Neuronal migration is an intricate process involving a wide range of cellular mechanisms, some of which are still largely unknown. Using specially prepared culturing substrates, we were able to explore this and other developmental processes in networks composed of cultured locust neurons, and to analyze the role of neurite tension in these processes. Time lapse investigation shows that the shape and position of the cell soma are both linked to the extent and direction of the combined tension in its neurites. In particular, for migrating neurons (over 1-2 days) with three main neurites, a force-balance between neurite tension forces was demonstrated (σ F=0). The results presented here suggest that neuronal migration is strongly affected by tension in neurites rather than being entirely determined by the interaction between soma and substrate. The validity of these results to other in-vitro and in-vivo data is discussed.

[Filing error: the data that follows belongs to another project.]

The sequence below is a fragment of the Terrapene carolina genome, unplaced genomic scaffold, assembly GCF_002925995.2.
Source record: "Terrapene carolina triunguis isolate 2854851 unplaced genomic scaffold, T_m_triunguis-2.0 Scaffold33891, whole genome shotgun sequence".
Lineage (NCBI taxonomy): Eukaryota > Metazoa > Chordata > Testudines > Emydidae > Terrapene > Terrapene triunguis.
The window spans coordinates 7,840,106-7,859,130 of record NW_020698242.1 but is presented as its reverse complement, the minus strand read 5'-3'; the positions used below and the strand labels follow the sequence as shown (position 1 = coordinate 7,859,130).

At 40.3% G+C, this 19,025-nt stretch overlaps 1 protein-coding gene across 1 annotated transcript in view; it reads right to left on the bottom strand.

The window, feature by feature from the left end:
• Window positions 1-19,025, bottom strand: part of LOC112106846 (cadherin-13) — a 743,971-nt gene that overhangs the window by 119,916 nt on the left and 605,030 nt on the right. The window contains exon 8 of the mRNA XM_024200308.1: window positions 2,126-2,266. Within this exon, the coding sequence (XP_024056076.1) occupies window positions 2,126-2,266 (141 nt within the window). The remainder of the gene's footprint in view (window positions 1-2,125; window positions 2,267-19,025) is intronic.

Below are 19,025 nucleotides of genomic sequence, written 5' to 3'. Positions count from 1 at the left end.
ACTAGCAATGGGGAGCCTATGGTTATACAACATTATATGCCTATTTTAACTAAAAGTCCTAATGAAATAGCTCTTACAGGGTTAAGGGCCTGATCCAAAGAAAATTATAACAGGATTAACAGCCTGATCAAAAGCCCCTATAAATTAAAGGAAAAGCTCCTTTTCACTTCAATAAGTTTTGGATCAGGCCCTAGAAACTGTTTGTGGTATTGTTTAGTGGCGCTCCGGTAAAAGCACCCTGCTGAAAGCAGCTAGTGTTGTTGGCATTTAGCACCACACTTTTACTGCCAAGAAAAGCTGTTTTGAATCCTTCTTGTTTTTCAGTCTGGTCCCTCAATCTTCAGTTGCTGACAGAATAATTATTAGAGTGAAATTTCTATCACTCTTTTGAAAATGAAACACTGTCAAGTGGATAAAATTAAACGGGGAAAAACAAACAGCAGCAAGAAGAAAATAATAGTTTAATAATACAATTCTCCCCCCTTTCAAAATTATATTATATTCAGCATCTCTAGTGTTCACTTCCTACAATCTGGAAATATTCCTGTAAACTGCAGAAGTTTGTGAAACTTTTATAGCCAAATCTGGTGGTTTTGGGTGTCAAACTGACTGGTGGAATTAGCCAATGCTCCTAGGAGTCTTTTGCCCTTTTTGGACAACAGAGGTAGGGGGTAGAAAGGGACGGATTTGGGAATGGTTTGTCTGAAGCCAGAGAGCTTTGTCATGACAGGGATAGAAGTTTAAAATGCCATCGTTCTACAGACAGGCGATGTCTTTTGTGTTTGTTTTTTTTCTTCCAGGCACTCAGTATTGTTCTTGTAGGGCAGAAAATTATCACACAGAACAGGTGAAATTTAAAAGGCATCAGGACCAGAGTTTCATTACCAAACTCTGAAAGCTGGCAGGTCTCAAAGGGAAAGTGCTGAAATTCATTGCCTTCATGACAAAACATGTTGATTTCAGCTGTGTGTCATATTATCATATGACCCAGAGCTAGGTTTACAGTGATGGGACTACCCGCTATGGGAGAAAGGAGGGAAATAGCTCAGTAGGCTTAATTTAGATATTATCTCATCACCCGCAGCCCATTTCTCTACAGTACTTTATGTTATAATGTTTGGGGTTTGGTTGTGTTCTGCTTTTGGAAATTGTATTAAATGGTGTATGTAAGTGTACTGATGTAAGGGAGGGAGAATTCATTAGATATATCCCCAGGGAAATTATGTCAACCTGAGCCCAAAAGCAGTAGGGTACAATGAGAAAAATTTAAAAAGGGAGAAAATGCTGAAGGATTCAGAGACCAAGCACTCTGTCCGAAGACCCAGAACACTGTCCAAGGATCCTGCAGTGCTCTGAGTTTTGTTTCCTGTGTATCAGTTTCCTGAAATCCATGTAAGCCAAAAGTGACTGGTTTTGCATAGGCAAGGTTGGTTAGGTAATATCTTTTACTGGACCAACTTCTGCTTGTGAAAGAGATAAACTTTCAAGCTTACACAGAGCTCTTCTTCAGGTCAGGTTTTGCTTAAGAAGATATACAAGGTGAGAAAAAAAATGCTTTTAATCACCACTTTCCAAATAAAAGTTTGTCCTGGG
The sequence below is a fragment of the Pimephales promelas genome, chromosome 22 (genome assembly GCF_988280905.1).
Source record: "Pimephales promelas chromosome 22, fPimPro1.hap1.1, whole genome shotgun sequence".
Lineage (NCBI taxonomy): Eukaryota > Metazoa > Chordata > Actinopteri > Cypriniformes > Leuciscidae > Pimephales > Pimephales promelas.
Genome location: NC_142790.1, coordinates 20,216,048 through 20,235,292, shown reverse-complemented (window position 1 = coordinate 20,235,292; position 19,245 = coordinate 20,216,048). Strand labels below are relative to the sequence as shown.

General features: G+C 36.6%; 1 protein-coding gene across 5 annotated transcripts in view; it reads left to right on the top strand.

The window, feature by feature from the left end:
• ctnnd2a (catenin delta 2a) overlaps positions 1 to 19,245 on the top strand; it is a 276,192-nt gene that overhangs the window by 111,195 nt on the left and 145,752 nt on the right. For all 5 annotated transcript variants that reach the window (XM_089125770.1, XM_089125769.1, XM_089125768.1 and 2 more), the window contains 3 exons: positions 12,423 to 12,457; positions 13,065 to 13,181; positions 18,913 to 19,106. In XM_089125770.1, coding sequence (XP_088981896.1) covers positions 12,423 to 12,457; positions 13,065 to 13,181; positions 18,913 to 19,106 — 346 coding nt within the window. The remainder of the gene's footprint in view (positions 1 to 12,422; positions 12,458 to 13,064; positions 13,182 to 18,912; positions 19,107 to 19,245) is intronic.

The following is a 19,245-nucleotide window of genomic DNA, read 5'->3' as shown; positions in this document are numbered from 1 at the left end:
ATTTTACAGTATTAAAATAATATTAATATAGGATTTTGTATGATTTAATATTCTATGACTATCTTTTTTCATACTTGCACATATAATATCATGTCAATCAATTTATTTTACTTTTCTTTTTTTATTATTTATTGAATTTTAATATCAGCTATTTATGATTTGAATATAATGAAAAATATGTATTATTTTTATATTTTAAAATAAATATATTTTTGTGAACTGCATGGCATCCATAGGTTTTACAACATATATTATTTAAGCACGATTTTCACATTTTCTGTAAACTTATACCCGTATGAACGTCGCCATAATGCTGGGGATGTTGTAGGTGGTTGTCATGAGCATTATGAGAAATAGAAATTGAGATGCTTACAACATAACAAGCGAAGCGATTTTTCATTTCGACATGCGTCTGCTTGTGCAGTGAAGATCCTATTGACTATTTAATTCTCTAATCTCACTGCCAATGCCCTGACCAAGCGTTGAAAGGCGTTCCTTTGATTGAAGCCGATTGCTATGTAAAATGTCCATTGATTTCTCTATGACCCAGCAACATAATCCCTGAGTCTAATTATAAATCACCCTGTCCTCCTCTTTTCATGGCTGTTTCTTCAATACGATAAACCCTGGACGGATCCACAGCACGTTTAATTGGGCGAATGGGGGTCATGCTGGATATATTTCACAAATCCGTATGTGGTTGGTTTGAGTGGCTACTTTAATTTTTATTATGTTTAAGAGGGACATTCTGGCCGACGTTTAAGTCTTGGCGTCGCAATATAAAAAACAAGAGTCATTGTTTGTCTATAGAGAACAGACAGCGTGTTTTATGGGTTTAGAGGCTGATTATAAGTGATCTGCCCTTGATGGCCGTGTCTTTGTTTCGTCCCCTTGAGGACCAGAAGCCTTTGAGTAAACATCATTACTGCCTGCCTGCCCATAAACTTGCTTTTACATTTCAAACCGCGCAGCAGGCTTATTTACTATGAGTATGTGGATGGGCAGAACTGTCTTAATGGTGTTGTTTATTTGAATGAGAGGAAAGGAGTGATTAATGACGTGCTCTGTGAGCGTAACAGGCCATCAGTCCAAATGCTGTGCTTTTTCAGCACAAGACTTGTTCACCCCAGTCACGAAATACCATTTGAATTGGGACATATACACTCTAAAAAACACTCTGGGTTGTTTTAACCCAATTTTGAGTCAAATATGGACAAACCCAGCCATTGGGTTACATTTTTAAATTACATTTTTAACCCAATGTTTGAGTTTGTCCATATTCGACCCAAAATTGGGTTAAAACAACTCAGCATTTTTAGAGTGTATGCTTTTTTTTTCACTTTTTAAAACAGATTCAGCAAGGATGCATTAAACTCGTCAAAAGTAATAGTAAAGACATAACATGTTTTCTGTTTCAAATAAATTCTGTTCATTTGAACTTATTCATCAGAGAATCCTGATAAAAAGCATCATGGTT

|Number of pages||8|
|State||Published - 13 Jan 2011|
- Neurite tension